Britain’s House of Commons is well-known for its cantankerous debates — a refreshing spectacle in the eyes of those Americans who view the proceedings in Congress as a reliable remedy for insomnia. Parliament, on occasions, also exemplifies the fondness for eccentricity which helps the British reign in their proclivity for grandiosity.
But when Britain’s environment minister, Rory Stewart, rose to speak about hedgehogs on Tuesday — the first time the issue has been raised in that chamber since 1566 — he brought to his subject not only wit and passion, but also gave (with only fleeting glances to his notes) one of the most erudite speeches ever delivered by a politician.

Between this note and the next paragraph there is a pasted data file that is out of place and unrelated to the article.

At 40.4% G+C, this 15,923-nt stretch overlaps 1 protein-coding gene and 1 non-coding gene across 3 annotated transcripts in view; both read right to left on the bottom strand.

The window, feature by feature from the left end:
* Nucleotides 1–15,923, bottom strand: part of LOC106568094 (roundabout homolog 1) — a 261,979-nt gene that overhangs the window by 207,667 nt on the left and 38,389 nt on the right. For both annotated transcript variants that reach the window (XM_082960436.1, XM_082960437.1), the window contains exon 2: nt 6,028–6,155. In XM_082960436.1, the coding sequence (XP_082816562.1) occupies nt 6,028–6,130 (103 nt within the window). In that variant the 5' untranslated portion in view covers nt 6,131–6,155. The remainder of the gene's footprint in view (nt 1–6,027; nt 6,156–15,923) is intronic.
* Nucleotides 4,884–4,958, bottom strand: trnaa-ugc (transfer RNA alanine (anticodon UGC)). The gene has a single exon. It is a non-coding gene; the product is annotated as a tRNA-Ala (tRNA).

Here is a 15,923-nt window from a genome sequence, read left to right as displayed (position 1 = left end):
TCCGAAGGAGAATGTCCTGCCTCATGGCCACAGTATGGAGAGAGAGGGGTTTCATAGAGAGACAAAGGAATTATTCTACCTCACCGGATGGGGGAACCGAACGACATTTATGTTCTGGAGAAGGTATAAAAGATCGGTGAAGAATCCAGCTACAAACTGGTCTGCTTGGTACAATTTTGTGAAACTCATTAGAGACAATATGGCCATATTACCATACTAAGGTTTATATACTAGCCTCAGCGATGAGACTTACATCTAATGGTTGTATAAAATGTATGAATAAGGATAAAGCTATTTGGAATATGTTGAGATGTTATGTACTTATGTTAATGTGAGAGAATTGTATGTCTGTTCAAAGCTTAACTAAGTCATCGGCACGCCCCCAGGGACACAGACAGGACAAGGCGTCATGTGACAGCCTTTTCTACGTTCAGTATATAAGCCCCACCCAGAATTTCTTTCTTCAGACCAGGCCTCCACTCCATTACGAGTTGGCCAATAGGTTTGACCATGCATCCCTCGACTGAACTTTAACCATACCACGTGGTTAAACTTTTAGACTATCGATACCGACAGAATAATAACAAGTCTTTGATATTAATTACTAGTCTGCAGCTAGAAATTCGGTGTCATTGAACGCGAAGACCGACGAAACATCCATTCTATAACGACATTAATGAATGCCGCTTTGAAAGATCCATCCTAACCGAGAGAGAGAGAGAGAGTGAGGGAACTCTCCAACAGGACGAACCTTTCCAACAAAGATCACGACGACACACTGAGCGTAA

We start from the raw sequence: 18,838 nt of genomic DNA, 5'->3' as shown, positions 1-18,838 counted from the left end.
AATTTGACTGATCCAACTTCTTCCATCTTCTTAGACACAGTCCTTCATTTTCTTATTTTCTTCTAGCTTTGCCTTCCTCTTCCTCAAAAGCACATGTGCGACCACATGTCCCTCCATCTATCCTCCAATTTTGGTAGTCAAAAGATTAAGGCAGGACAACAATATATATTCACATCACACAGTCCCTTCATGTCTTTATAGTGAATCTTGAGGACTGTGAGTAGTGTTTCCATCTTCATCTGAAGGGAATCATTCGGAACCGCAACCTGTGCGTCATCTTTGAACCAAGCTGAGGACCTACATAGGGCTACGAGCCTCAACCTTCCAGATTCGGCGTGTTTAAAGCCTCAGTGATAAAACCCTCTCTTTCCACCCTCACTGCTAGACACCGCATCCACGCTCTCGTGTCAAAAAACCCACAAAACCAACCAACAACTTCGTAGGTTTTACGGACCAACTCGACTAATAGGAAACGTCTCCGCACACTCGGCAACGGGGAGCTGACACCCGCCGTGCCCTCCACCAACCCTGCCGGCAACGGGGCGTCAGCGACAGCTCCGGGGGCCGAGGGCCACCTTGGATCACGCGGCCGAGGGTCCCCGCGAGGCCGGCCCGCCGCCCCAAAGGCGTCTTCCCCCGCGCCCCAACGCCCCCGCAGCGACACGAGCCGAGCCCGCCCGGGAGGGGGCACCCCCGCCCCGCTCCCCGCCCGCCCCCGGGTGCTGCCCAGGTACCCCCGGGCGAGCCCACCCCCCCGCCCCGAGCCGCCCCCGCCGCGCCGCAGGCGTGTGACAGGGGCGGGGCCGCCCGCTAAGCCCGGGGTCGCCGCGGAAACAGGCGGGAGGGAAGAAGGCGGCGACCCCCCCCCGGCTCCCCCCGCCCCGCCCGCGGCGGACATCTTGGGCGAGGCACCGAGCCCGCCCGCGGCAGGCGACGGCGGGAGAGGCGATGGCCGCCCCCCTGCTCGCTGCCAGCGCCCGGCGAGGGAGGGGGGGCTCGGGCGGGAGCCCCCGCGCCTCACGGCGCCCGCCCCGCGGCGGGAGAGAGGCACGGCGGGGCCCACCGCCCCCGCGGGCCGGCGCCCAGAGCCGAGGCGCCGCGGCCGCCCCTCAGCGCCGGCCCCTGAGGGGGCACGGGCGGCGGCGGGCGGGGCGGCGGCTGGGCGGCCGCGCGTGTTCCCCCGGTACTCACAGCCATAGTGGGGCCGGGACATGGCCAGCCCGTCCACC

Those unfamiliar with Stewart should understand that even though he represents a rural constituency, he was not elected on the strength of his expertise on hedgehogs.
Leaving aside the question of Britain’s need for a national species — or by what virtue it can continue being represented by a creature (the lion) that never freely roamed on this land — the fate of the hedgehog cannot be divorced from the future of the environment upon which it depends.
Those who live on islands are often subject to a false sense of security which derives from the natural defense provided by seas and oceans. The sense that outside threats can effectively be repelled, engenders complacency among those who feel safe at home. But those who neglect to care for the homes of hedgehogs are also failing to care for their own.